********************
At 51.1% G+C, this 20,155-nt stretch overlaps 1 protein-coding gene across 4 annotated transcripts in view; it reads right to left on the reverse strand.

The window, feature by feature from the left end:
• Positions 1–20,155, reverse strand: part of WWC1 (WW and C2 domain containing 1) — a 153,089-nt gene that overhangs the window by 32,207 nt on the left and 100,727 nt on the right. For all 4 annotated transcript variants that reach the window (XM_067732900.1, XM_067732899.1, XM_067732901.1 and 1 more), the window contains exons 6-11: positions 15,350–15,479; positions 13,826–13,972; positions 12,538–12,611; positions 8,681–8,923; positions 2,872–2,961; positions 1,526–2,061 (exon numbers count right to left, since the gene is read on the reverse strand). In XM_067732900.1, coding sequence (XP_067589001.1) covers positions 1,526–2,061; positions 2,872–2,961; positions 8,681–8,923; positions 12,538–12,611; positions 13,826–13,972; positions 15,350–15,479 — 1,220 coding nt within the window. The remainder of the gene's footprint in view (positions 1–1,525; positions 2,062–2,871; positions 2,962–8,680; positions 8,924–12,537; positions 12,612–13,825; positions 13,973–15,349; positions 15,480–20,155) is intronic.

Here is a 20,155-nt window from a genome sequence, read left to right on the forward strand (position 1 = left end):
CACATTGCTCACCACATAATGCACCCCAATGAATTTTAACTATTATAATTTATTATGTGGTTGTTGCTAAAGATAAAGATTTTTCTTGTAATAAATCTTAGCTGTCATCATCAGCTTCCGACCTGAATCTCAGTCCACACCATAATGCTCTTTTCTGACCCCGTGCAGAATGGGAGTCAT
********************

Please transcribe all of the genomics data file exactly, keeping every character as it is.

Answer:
At 51.1% G+C, this 20,155-nt stretch overlaps 1 protein-coding gene across 4 annotated transcripts in view; it reads right to left on the reverse strand.

The window, feature by feature from the left end:
• Positions 1–20,155, reverse strand: part of WWC1 (WW and C2 domain containing 1) — a 153,089-nt gene that overhangs the window by 32,207 nt on the left and 100,727 nt on the right. For all 4 annotated transcript variants that reach the window (XM_067732900.1, XM_067732899.1, XM_067732901.1 and 1 more), the window contains exons 6-11: positions 15,350–15,479; positions 13,826–13,972; positions 12,538–12,611; positions 8,681–8,923; positions 2,872–2,961; positions 1,526–2,061 (exon numbers count right to left, since the gene is read on the reverse strand). In XM_067732900.1, coding sequence (XP_067589001.1) covers positions 1,526–2,061; positions 2,872–2,961; positions 8,681–8,923; positions 12,538–12,611; positions 13,826–13,972; positions 15,350–15,479 — 1,220 coding nt within the window. The remainder of the gene's footprint in view (positions 1–1,525; positions 2,062–2,871; positions 2,962–8,680; positions 8,924–12,537; positions 12,612–13,825; positions 13,973–15,349; positions 15,480–20,155) is intronic.

Here is a 20,155-nt window from a genome sequence, read left to right on the forward strand (position 1 = left end):
CACATTGCTCACCACATAATGCACCCCAATGAATTTTAACTATTATAATTTATTATGTGGTTGTTGCTAAAGATAAAGATTTTTCTTGTAATAAATCTTAGCTGTCATCATCAGCTTCCGACCTGAATCTCAGTCCACACCATAATGCTCTTTTCTGACCCCGTGCAGAATGGGAGTCAT